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Published December 09, 2015
Only a few months ago, Kiev residents would normally avoid the police if they could help it. The officer would be of no use on a complaint — or worse, would demand a bribe.
Not any longer. These days, Kiev residents approach members of a new police force that has hit the streets — and even ask to take a picture with them. It's being welcomed as the Ukrainian government's first visible reform since it came to power in February 2014.
In the first phase of a comprehensive overhaul, the entire traffic police corps of Kiev was disbanded and replaced on July 4 by a retrained force — with new powers to make arrests as well as issue speeding or parking tickets. The police reform ultimately aims to retrain, and possibly replace, the entire Ukrainian Interior Ministry, including elite inspectors on serious crimes such as murder and corporate fraud. The initiative is supported by the United States and managed by Eka Zguladze, who was in charge of a largely successful police reform in her native Georgia.
One of the pledges of the new Kiev government, which took over last year after pro-Russian President Viktor Yanukovych fled the country, was to combat rampant corruption in Ukraine's police. Just as in neighboring Russia, Ukraine's police corps was perceived as chronically extorting bribes and harassing citizens.
The new government decided to start from scratch. The first phase replaced the old traffic police with a new 2,000-strong patrol team trained by Ukrainians who had themselves received instruction from American officers. While the traffic police were suspended rather than sacked, it is still not clear whether the old cops will be able to come back.
The backbone of the overhaul was a training program this year for 100 Ukrainian police instructors, run by the U.S. Department of Justice and the Bureau of International Narcotics and Law Enforcement Affairs. They went on to teach the new police course in Kiev for the inaugural class of new officers who hit the streets this month.
William Brownfield, the U.S. assistant secretary for International Narcotics and Law Enforcement Affairs, has been advising the Ukrainian government on the police shakeup. He had a scathing assessment of the original state of affairs.
"The conclusion appears to be unanimous that — whatever you may think of the politics, external actors or the economy — the police was not working well," said Brownfield, who has been advising nations on police reform for two decades.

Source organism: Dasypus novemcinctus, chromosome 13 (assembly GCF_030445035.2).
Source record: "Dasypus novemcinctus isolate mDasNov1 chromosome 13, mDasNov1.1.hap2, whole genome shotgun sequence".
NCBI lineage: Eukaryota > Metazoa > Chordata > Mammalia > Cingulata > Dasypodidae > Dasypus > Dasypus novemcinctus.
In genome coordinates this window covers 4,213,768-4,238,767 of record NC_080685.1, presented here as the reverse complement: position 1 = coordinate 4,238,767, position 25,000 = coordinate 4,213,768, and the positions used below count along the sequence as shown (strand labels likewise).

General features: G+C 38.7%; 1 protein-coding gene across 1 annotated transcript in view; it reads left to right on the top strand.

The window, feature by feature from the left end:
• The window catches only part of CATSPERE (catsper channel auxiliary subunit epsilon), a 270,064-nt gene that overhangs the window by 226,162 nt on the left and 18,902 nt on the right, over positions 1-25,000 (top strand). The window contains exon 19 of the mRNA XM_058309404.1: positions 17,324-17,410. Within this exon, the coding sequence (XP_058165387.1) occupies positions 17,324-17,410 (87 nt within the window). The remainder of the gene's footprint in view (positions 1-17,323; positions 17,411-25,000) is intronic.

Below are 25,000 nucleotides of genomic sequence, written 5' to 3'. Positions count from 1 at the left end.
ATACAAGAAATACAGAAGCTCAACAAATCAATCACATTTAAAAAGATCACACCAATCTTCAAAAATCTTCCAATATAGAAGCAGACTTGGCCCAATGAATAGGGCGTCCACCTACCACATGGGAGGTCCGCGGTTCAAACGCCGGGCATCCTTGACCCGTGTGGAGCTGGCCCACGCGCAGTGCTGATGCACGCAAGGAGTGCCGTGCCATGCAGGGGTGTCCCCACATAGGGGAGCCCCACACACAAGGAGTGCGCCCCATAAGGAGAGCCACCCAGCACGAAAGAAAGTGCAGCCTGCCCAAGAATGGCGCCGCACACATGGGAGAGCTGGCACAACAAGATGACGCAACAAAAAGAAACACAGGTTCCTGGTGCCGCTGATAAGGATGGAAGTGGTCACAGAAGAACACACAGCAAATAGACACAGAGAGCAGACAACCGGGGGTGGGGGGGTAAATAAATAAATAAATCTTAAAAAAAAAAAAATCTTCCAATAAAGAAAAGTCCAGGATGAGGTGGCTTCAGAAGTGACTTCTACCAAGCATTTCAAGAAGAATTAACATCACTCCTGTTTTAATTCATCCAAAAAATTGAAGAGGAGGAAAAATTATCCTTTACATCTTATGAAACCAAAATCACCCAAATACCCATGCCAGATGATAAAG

The reform, to which the United States has contributed $15 million, is expected to take from five to 10 years to complete. The creation of the new patrol force in Kiev is still described as an experiment. Other branches of the police in Kiev have not been disbanded. Several other big Ukrainian cities like Mykolaiv and Odessa will get new patrol police in the coming months.
Along with the American training, the new officers got American-styled uniforms and are all young and fit, in sharp contrast to their balding pot-bellied predecessors. Good looks sometimes seem like a prerequisite for the job — giving the initiative the air of a publicity stunt, one of the criticisms leveled at the reform.
Kateryna Vyshnevska, a 29-year-old who used to run a small business, signed up for the police course and was accepted in what has been described as 10-to-1 competition for the job. Vyshnevska said she was attracted by the stable pay, as well as the prospect of being able to help bring long-anticipated reforms to life. "I believe in reforms and wanted to help with the reforms to make history in our country," she said.
The new officers' average monthly pay of between 7,000 to 10,000 hryvnias ($320-to-$450) may seem modest but it is still higher than the average Kiev salary of 6,000 hryvnia.
Kiev residents routinely stop members of the new police corps and ask for a photo with them. And they seem genuinely surprised at officers lending a hand — without asking for a bribe.
For Interior Minister Arsen Avakov, the first visible outcome of the reform is a four-fold increase in the number of calls that Kiev police have received since the new force was sworn in.
"People started to call more often because there is more trust," Avakov wrote recently on Facebook. "And this is a challenge for the new police too: we can't let (people) down."
Avakov admits that a lot of police officers are opposing the reforms but says that the government is determined to press on.
"The old system has greeted the creation of the new police with resistance," he said. "(We will) use our will to convince those who want to keep the old ways."
Nataliya Vasilyeva in Moscow contributed to this report.